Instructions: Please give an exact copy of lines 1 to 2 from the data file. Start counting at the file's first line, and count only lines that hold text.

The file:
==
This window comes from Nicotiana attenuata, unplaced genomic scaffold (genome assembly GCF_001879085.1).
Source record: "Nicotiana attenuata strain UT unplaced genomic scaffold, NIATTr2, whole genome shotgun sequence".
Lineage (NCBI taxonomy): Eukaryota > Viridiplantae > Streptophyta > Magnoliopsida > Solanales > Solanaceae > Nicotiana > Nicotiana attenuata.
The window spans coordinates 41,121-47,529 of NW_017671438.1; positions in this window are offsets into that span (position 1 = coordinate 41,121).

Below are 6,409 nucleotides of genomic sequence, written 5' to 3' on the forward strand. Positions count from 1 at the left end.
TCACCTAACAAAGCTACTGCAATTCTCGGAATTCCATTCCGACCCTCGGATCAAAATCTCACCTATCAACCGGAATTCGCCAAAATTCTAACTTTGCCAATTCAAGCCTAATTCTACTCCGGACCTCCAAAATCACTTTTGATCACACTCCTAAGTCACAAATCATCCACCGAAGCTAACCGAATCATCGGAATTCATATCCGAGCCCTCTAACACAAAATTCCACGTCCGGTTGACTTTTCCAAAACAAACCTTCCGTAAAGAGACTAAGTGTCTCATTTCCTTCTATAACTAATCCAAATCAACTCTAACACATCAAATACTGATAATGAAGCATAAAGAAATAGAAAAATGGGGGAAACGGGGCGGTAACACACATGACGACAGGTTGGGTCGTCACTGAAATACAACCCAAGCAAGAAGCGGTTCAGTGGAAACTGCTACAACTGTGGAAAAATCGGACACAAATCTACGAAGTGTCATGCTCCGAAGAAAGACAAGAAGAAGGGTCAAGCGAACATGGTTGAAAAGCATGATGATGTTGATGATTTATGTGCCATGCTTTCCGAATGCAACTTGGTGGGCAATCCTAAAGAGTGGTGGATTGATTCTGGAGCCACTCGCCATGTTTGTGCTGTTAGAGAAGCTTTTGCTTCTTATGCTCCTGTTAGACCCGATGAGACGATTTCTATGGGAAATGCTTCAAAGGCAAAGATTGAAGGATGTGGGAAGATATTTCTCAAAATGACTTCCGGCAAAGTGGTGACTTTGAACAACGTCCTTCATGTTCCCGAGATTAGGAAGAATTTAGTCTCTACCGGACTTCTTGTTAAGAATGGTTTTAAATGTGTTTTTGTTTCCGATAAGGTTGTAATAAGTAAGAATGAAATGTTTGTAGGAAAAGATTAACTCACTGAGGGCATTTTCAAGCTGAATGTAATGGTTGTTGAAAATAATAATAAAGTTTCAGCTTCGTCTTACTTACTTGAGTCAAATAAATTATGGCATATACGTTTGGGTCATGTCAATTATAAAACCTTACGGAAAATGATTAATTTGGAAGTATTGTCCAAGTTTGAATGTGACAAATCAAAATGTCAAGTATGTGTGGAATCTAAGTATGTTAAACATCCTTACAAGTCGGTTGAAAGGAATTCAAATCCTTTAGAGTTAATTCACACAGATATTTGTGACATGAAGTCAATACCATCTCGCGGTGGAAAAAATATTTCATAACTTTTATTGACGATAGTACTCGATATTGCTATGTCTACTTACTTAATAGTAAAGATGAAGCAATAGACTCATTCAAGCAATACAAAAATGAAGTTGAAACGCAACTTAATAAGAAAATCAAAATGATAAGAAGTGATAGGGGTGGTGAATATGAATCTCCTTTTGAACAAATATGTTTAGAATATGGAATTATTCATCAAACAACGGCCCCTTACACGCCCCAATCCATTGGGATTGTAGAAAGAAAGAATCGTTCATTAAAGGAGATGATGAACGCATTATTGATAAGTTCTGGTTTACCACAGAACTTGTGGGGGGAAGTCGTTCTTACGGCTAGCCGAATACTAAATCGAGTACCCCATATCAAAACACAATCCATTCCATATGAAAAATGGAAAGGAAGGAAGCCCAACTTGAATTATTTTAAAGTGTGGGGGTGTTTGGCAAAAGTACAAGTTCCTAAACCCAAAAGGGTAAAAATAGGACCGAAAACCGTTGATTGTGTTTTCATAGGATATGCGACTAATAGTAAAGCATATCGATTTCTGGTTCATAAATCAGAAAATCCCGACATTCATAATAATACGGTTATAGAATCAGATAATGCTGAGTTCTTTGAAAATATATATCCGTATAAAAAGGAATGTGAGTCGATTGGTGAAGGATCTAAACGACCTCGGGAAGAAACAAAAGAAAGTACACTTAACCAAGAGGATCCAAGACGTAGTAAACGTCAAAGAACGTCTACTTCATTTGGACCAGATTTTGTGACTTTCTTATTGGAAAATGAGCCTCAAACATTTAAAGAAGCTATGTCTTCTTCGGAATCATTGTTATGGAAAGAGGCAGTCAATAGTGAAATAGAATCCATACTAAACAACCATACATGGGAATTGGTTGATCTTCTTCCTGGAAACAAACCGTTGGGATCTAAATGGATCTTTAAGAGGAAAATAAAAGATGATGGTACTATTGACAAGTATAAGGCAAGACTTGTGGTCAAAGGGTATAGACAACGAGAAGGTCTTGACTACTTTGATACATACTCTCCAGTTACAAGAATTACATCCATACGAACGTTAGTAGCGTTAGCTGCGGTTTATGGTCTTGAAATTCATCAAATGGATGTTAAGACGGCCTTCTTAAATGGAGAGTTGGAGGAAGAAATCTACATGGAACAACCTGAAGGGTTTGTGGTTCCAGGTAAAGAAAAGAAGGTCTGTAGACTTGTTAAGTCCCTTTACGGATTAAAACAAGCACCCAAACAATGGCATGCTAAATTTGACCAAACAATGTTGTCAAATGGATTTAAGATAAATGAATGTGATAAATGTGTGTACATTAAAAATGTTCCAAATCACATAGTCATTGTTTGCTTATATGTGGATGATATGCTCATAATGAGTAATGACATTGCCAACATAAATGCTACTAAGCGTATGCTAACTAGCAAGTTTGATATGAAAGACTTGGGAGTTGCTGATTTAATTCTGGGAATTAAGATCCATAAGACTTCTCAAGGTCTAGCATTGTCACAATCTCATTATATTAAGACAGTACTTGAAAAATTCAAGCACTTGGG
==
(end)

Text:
This window comes from Nicotiana attenuata, unplaced genomic scaffold (genome assembly GCF_001879085.1).
Source record: "Nicotiana attenuata strain UT unplaced genomic scaffold, NIATTr2, whole genome shotgun sequence".